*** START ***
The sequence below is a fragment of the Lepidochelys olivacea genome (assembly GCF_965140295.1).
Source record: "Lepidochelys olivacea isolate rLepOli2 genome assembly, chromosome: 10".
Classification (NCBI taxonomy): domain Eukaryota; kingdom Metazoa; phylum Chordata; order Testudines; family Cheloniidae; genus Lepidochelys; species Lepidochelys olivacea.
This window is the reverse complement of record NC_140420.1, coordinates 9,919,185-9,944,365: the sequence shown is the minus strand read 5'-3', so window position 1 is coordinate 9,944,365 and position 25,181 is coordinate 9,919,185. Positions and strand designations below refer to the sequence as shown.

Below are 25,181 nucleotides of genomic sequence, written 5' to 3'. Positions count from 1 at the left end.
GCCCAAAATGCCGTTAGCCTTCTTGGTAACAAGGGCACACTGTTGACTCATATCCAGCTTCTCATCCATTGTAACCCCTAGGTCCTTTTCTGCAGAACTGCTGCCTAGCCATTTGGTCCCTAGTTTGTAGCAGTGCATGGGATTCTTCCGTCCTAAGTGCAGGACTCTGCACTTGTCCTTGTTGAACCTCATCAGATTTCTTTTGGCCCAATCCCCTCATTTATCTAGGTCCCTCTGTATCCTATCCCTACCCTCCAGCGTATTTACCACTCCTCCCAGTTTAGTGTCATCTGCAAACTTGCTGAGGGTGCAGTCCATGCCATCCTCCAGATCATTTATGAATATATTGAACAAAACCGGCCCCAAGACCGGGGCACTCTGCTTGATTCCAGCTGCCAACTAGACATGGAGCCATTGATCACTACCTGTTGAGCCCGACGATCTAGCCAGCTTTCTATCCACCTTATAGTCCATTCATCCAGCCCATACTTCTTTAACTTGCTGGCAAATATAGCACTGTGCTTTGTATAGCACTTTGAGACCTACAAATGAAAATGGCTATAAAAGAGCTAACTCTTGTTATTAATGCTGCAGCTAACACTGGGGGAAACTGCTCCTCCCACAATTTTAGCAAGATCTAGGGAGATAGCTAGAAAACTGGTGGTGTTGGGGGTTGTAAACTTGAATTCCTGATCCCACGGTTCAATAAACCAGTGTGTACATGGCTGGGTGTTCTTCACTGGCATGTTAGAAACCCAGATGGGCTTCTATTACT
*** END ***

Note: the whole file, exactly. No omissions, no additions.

The sequence below is a fragment of the Lepidochelys olivacea genome (assembly GCF_965140295.1).
Source record: "Lepidochelys olivacea isolate rLepOli2 genome assembly, chromosome: 10".
Classification (NCBI taxonomy): domain Eukaryota; kingdom Metazoa; phylum Chordata; order Testudines; family Cheloniidae; genus Lepidochelys; species Lepidochelys olivacea.
This window is the reverse complement of record NC_140420.1, coordinates 9,919,185-9,944,365: the sequence shown is the minus strand read 5'-3', so window position 1 is coordinate 9,944,365 and position 25,181 is coordinate 9,919,185. Positions and strand designations below refer to the sequence as shown.

Below are 25,181 nucleotides of genomic sequence, written 5' to 3'. Positions count from 1 at the left end.
GCCCAAAATGCCGTTAGCCTTCTTGGTAACAAGGGCACACTGTTGACTCATATCCAGCTTCTCATCCATTGTAACCCCTAGGTCCTTTTCTGCAGAACTGCTGCCTAGCCATTTGGTCCCTAGTTTGTAGCAGTGCATGGGATTCTTCCGTCCTAAGTGCAGGACTCTGCACTTGTCCTTGTTGAACCTCATCAGATTTCTTTTGGCCCAATCCCCTCATTTATCTAGGTCCCTCTGTATCCTATCCCTACCCTCCAGCGTATTTACCACTCCTCCCAGTTTAGTGTCATCTGCAAACTTGCTGAGGGTGCAGTCCATGCCATCCTCCAGATCATTTATGAATATATTGAACAAAACCGGCCCCAAGACCGGGGCACTCTGCTTGATTCCAGCTGCCAACTAGACATGGAGCCATTGATCACTACCTGTTGAGCCCGACGATCTAGCCAGCTTTCTATCCACCTTATAGTCCATTCATCCAGCCCATACTTCTTTAACTTGCTGGCAAATATAGCACTGTGCTTTGTATAGCACTTTGAGACCTACAAATGAAAATGGCTATAAAAGAGCTAACTCTTGTTATTAATGCTGCAGCTAACACTGGGGGAAACTGCTCCTCCCACAATTTTAGCAAGATCTAGGGAGATAGCTAGAAAACTGGTGGTGTTGGGGGTTGTAAACTTGAATTCCTGATCCCACGGTTCAATAAACCAGTGTGTACATGGCTGGGTGTTCTTCACTGGCATGTTAGAAACCCAGATGGGCTTCTATTACT